But to me, the concept of socialization seems far more complex than how it’s presented when used to invalidate the experiences or identities of trans women. On a direct level, there is not, as I mentioned yesterday, really any such thing as a universal female experience or universal narrative of being a woman. There is no singular event or story that all cis women experienced and all trans women did not. And although the issue of gendered socialization, and the manner in which girls are treated and raised, is indeed highly important and obviously has consequences that very much deserve consideration and relate to issues of oppression and privilege, it seems like treating it as some kind of universal trait that cannot be overcome and singularly defines someone’s gender and its legitimacy is to reify the process of socialization and create a new form of gender essentialism. If we cannot overcome our gendered socialization, and if it defines us and who we are, then what the fuck is the point of feminism in the first place? We must believe a woman is more than what her socialization taught her to be.

There is no singular, universal woman’s narrative. There are as many stories and experiences as there are women.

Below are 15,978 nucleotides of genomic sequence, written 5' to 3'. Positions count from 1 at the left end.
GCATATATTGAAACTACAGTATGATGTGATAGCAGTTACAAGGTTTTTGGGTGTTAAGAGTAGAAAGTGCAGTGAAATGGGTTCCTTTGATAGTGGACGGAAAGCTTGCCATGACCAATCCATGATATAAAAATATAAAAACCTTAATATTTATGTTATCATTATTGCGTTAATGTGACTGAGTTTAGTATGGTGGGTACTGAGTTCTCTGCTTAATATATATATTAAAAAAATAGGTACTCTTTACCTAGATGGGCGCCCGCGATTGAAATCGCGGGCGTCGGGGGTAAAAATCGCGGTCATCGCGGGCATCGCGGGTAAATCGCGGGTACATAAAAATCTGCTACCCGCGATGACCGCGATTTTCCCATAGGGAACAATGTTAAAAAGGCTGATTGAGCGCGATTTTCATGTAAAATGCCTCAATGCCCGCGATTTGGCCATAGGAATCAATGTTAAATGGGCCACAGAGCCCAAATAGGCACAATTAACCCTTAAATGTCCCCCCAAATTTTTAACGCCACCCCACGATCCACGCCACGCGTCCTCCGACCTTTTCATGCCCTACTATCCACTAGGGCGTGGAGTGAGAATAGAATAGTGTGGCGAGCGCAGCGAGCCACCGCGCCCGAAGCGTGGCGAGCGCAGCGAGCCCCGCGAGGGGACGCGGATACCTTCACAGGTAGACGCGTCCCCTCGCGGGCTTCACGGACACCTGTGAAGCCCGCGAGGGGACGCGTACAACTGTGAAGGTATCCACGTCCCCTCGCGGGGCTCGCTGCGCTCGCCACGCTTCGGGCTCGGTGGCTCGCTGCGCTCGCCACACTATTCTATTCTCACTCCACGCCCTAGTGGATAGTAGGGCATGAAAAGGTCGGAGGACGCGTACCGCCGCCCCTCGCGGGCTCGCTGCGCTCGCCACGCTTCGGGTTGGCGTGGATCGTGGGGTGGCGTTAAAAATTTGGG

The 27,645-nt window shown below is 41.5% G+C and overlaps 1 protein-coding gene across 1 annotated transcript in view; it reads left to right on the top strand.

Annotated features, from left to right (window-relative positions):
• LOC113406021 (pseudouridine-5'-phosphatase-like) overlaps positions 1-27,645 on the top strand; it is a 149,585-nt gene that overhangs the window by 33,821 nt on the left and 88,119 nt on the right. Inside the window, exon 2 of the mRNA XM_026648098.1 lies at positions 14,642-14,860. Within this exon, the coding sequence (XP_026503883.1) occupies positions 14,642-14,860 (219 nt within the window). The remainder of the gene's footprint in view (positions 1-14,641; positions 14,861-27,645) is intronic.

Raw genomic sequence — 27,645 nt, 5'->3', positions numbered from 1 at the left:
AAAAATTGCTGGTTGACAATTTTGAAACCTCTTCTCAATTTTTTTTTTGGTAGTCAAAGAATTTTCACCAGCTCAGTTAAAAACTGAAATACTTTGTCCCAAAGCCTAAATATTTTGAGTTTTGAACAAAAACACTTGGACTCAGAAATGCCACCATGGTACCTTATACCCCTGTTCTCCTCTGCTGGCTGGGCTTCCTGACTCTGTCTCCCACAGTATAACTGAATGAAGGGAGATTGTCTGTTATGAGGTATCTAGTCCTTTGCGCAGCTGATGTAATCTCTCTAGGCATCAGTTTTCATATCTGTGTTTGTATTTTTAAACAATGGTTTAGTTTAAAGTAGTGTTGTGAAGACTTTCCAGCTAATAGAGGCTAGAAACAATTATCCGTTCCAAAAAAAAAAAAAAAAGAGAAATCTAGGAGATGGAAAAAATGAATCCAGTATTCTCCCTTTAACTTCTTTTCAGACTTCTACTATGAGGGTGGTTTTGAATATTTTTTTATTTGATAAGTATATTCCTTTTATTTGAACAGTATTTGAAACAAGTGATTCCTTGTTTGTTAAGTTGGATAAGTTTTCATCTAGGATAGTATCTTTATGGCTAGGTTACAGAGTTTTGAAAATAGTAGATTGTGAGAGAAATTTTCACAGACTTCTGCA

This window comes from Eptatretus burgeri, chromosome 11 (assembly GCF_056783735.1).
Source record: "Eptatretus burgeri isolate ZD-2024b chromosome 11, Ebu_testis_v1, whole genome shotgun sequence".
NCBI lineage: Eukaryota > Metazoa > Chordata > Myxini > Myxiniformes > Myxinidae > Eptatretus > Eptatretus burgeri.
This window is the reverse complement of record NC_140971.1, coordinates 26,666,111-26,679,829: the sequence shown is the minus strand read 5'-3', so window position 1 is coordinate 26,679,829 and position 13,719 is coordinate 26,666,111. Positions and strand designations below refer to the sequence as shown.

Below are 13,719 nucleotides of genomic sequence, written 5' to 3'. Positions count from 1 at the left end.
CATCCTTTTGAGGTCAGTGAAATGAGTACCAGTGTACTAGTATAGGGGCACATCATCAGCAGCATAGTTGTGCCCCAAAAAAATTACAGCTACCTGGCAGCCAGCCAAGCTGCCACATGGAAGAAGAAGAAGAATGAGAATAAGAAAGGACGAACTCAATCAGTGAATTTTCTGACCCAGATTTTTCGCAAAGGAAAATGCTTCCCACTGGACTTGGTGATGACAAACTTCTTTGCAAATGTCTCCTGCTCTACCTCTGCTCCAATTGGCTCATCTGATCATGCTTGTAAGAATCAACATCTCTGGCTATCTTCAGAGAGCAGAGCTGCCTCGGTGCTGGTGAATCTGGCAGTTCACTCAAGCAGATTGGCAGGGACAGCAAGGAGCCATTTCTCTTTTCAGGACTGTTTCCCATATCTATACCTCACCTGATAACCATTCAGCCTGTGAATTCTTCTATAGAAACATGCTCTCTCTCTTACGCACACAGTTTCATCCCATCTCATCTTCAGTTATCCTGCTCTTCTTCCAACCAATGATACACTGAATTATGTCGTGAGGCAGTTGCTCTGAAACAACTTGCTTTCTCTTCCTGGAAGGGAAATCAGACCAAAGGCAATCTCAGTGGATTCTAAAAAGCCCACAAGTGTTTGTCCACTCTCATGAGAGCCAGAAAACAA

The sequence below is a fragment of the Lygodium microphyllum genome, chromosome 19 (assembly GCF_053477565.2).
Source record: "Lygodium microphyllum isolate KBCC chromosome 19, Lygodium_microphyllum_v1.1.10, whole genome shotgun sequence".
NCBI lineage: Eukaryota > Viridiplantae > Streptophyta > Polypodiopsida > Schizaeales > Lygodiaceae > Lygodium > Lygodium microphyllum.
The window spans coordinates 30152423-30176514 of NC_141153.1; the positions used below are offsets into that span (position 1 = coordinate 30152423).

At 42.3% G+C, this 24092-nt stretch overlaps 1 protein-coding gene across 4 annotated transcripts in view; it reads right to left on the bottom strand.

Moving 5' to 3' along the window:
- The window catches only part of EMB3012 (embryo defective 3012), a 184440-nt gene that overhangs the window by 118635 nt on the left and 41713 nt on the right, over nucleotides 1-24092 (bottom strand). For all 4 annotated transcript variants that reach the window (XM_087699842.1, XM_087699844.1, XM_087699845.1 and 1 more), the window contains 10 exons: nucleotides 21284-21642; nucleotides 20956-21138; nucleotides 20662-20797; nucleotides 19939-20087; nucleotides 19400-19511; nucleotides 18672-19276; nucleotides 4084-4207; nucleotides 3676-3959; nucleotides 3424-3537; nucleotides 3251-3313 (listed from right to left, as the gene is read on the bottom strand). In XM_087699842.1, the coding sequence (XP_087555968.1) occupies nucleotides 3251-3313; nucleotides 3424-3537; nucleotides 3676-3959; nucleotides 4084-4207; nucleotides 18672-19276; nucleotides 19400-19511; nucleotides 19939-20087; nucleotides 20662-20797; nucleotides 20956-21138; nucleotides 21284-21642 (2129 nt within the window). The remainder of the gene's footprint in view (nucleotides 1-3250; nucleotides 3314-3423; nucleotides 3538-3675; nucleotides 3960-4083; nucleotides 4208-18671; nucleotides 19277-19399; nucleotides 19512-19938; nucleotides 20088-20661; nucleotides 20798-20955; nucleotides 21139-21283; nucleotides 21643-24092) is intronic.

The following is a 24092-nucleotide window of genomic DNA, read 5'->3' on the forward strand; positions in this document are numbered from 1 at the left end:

To go further: to what extent is a trans woman’s socialization inconsistent with the socialization of cis women, or consistent with the socialization of cis men? Can we really claim that young trans girls respond to the same lessons of gender in the same manner that cis children do? Or are our responses, our childhood experiences, and the process through which we internalize the cultural messages of gender roles unique? Can you really dare claim that while a trans girl may have received some of the relatively advantageous treatment offered to boys that she experienced this as a positive, that it was a privilege? That she was enjoying male socialization as a boon, and that she was fully being conferred those social benefits at the expense of cis women, the oppressed party in this dynamic? And state that claim in such a way as to imply it isn’t worth bothering to weigh those social benefits against the attendant harm of the gender into which she is coercively shuffled being inconsistent with her sense of self? Let’s remember our intersectionality 101. Presence of many aspects of male privilege, yes, absolutely, but definite absence of cis privilege.